IRC logs for #openrisc Tuesday, 2013-07-16

--- Log opened Tue Jul 16 00:00:29 2013
poke53281The problem is this: On the OR1K we never split arguments between registers and memory.00:02
poke53281Now I have messed up the ABI completely.01:17
poke53281The ABI specification01:17
stekernah, yes, so you have to check the args for > 32 bit, right?02:18
stekernmy linux in qemu session had also crashed during the night02:20
poke53281Well, my solution is at the moment, to allow parameters to be split.03:12
poke53281it seems not a big deal in the source. Well, the torture test will show03:15
stekernyeah, I can't think of a way to get the vararg handling to know what type the parameters are04:25
poke53281Second parameter of va_arg gives you the type. So I can keep the current versioin and write my own handlers for va_arg and va_start. But this is the more complex solution.04:30
stekernhmm, yeah04:35
stekernis it the default va_arg and va_start handlers that assume that your arguments are on the stack?04:36
stekerni.e. if you wrote your own handlers, you wouldn't need the "save your regs to stack" workaround?04:36
poke53281problem is that the 8byte data types must be separated into two registers. The current ABI says, that if there is only register left that this type is completely saved on the stack. But the current saveargs-handler cannot handle such a case, because it don't know.04:39
poke53281There are several options to handle varargs. But this is the easiest one.04:40
poke53281And done by most architectures04:41
poke53281I have to break the ABI  anyhow.04:42
poke53281But this is also a rare case- You need a function like this: f(int a, double b, double c, double d)04:44
poke53281According to the ABI d is saved on the stack. But I need it separated to register and stack.04:45
stekernyeah, I understand the problem, that wasn't the question04:49
poke53281It is not necessary to break that part of the ABI. But it would mean to add a lot more code to gcc and additional tests.04:57
stekernstill not an answer to my question ;)04:59
stekernI'm wondering where the assumption in gcc is that arguments are on the stack in varargs functions05:00
stekernI can look for myself if you don't now, no worries ;)05:00
poke53281I don't know the details. va_start needs the last argument before varargs region.05:02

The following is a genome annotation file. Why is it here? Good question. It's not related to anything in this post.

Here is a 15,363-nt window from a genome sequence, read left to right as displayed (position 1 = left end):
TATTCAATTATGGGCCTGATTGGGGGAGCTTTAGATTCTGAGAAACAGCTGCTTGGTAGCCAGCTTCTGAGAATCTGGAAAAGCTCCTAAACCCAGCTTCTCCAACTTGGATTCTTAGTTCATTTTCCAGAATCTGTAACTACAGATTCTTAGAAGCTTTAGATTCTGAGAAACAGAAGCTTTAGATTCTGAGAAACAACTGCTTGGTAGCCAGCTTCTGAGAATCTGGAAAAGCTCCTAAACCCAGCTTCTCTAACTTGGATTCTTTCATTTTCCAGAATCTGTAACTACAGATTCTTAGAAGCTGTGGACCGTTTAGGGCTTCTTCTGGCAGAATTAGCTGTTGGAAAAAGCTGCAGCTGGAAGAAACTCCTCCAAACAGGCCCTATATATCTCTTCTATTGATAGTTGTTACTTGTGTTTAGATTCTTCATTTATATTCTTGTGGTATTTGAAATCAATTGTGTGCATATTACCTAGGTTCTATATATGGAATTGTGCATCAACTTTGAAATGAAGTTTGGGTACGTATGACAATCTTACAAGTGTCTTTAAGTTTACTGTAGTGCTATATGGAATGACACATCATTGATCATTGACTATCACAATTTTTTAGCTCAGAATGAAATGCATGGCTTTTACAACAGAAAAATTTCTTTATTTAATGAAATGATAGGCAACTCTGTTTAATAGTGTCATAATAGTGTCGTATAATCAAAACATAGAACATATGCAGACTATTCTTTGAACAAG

stekernmmm, in LLVM we lower the va_start like this:
poke53281Puhh, difficult to understand whats going on there. I can search for the stand va_args handler in gcc.05:20
poke53281But I like the syntax. Finally C++05:21
stekernI'm no huge c++ fan, but it's used with caution in llvm05:24
stekernand yes, llvm is a bit intimidating at first sight, but when you get under the skin of it, you'll find it very logical and straight forward05:26
poke53281c++ gives you all options you can think of. It depends what you do with it. I have seen terrible code in c++ heavily depending on template meta-programming. It makes everything unreadable. But you can write also very clean code which is much better than C.05:35
stekernI agree, and you can of course abuse C in unholy ways too05:46
stekernand c++ has it place and uses, but I've noticed that when c isn't the tool for the job I usually don't resort to c++ first hand05:54
stekern(given I have a choice) ;)05:54
poke53281One of the most important aspects of the software I am writing is speed. So Intel defines basically my choice C/C++/Fortran.06:01
stekerncan't say Fortran would be my first choice neither, but that's more because of lack of experience ;)06:08
poke53281Fortran is mainly for the softfware programmed in the 60s and 70s on punchcards. They are still used and well tested. No wants to rewrite them. Normally no wants should start a new project in Fortran nowadays. But Fortran 90 has similar options in comparison to C. So you can.06:10
stekernyeah, I know, and that's partly why I have no experience in it, I have little practical use for it.06:11
poke53281Fortran had natice complex number support 30 years before C.06:12
poke53281Today the testsuite crashed around 5 times. Maybe I will try an older kernel tomorrow.06:19
poke53281Linux crashed on or1ksim without any message I mean06:20
stekernI'm still on the 3.8 kernel in my "testsuite" setup06:20
stekernbut I had one similar crash on that setup too06:20
stekernwould be interesting to figure out what happens06:21
poke53281There is still this warning message during boot. You see the stack trace.06:21
poke53281An interrupt is not disabled at a certain point.06:21
stekernyeah, I know, I have posted a patch to lkml that fixes that06:21
stekernmaybe I should poke Jonas about it...06:24
poke53281I thought Jonas is the maintainer and you should send the patches to him.06:25
stekernyes, the openrisc list was CC:ed on that mail06:28
stekernthe linux openrisc list that is06:28
stekernso the patch is for him to take, but that doesn't mean others should be able to comment on it06:31
stekernshould *not* be able to comment on it06:31
stekernbad structure in that sentence, but you get my point ;)06:32
stekernthis is odd, without the ramstyle attribute, this code doesn't get inferred as RAM:
stekernit's on cyclone III07:20
stekernand no warning or messages about it07:21
juliusbstekern: why the VHDL? I missed that....14:58
-!- mboehnert2 is now known as hauslude15:07
stekernjuliusb: oh, it's dayjob related16:11
-!- Netsplit *.net <-> *.split quits: simoncook17:07
-!- Netsplit over, joins: simoncook17:10
-!- Netsplit *.net <-> *.split quits: jonmasters, LoneTech17:35
-!- Netsplit *.net <-> *.split quits: Amadiro, trem, heroux, blueCmd, LoneTech_, olofk, jakob_, poke53281, trevorman, forkG, (+2 more, use /NETSPLIT to show all of them)22:43
--- Log closed Wed Jul 17 00:00:30 2013

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